The first input will consider the status of actions from previous management reviews. This follows a typical review of actions in meetings. It is not prudent to keep adding actions at meetings without first considering previous actions and the status of those actions. Accountability is key to improvement. We laud achievements, but sound reason should form the basis of identifying why we miss targets.
Another input to management review is changes in external and internal issues that are relevant to the quality management system. In the course of the year, certain changes such as reviews in formulation, processes, external supply chain, regulatory issues and a lot more may emerge. These internal and external issues may have a direct impact on the quality management system; such that things should be done differently to accommodate them. The overall impact on quality of products and services should be positive, and ultimately satisfy customer requirements.
The third input to management review is information on performance of the quality management system, including trends and indicators for: Non-conformities and corrective actions; Monitoring and measurement of results; Audit results, Customer feedback; Supplier and external provider issues; and Process performance and product conformity. All these pieces of information come as the result of active participation by individuals within the organization, because these are mainly driven by records, trends and trend analysis, and a cycle of activities geared toward closing the loop on non-conformities.
Activities such as process audits, hygiene audits, supplier audits, consumer/customer complaints monitoring – just to mention a few, are so crucial to bringing to the fore how well or otherwise an organization is performing with respect to quality management.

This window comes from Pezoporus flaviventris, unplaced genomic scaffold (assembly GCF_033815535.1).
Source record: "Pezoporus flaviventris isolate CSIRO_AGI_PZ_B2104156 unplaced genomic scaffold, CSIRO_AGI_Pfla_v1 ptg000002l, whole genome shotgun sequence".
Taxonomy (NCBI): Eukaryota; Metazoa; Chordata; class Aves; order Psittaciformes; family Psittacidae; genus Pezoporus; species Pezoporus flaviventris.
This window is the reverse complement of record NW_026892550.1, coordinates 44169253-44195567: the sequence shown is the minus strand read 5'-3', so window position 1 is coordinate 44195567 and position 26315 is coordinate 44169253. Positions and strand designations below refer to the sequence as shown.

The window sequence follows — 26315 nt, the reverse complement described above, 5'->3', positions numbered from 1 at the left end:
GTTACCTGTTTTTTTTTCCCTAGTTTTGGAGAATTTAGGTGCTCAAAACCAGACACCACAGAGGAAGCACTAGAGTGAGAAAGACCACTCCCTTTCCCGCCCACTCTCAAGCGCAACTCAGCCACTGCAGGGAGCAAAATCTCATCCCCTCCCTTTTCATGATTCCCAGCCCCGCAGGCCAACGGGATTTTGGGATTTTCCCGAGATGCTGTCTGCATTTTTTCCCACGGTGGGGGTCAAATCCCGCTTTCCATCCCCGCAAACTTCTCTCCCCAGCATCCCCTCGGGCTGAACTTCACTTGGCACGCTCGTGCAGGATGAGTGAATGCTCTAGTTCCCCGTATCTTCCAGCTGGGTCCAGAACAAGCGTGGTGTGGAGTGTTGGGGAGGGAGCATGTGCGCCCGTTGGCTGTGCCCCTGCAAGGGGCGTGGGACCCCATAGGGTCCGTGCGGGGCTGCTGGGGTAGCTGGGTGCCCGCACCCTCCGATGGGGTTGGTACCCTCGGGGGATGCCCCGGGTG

The last input to management review is opportunities for continual improvement. This is usually ascertained from the overall performance of the system; what went well and could be improved, and what didn’t go well and must be worked on.
Management Review Outputs
At the end of the meeting, management should have a set of activities that can be executed to improve on the quality management system of the organization. These are a set of actions and decisions that will seize the opportunity to bring about change toward the upward lift of quality in the organization. These include decisions related to continual improvement opportunities. The successes chalked up from resolving non-conformities must be sustained.
There are instances when the process of resolving consumer complaints brings in its wake brilliant ideas for improving a product. In the end, the initial defect resulting in the complaint is resolved – in addition to an improvement that gives the product or service a better functional outlook. Another output of such review is the opportunity to make changes in the quality management system. Such changes are due to the overall effect of the inputs to the management review.
A quality management review is as essential as a financial review. The first step is to ensure you have a quality management system set up for your business. This will come with training of both top management and staff on how to run the system. Once done, it becomes easier to set up planned reviews of the system – and, of course, the benefits will follow. In an article titled ‘How Jack Welch Runs GE’, I could understand how it was possible for Jack to make GE so powerful with the Six Sigma programme. He understood how a quality programme could help him turn his business around. Every organization has the capacity to see a turnaround when focus on quality programmes become paramount.
Johnson Opoku-Boateng is the Chief Executive & Lead Consultant, QA CONSULT (Consultants and Trainers in Quality Assurance, Health & Safety, Environmental Management systems, Manufacturing Excellence and Food Safety). He is also a consumer safety advocate and helps businesses with regulatory affairs. He can be reached on +233209996002, email: firstname.lastname@example.org.